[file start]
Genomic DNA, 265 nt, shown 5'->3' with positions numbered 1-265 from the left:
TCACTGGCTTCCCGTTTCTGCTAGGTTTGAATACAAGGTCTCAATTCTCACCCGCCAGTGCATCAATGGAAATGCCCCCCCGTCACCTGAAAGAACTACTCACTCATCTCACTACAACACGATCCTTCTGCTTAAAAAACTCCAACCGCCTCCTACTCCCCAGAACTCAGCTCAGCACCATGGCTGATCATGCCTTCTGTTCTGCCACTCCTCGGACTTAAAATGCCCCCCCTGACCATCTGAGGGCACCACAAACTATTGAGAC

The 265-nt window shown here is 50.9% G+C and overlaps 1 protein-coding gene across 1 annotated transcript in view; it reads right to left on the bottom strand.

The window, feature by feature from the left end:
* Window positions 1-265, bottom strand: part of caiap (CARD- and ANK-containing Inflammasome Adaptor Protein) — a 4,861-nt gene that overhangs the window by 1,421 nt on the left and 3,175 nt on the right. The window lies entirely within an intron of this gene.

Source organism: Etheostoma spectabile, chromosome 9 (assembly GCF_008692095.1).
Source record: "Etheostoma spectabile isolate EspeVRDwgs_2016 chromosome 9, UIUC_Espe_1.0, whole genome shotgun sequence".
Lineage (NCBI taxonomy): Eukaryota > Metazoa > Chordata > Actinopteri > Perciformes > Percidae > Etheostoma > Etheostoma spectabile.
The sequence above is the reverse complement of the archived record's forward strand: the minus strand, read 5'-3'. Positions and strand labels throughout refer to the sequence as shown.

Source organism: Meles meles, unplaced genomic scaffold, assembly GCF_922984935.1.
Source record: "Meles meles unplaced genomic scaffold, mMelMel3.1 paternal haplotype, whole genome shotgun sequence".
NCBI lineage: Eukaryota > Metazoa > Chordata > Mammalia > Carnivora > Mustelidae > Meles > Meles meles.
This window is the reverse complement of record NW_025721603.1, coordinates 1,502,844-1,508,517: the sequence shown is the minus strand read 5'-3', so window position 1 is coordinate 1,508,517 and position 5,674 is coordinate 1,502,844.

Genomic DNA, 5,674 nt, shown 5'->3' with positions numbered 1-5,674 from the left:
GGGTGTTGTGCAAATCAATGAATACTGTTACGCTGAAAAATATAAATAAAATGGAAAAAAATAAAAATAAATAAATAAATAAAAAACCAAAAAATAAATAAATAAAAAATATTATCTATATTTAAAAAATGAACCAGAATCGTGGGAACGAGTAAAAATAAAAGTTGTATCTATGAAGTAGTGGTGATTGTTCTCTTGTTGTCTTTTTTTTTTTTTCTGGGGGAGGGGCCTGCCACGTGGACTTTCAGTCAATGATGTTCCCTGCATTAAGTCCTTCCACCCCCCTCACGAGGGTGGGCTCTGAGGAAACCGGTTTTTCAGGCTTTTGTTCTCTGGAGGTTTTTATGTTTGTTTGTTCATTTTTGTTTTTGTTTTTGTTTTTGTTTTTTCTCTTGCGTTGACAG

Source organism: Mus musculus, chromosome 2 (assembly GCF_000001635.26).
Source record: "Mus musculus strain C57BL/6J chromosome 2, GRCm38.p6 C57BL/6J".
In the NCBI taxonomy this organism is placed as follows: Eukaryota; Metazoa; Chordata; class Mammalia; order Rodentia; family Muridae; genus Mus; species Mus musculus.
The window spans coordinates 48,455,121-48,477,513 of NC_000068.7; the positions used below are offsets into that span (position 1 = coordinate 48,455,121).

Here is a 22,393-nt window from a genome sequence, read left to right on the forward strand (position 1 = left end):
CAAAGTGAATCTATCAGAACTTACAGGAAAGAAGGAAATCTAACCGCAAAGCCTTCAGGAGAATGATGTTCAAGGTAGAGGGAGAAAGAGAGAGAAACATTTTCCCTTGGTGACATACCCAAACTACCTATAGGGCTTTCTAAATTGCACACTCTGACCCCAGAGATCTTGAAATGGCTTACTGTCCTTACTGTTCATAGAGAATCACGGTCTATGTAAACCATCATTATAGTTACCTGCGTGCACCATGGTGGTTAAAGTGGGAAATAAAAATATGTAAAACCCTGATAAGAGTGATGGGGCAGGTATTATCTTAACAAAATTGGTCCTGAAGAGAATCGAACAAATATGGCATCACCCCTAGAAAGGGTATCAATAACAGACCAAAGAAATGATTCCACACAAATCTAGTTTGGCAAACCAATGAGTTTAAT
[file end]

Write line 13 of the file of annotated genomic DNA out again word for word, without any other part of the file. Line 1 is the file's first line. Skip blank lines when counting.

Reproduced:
This window is the reverse complement of record NW_025721603.1, coordinates 1,502,844-1,508,517: the sequence shown is the minus strand read 5'-3', so window position 1 is coordinate 1,508,517 and position 5,674 is coordinate 1,502,844.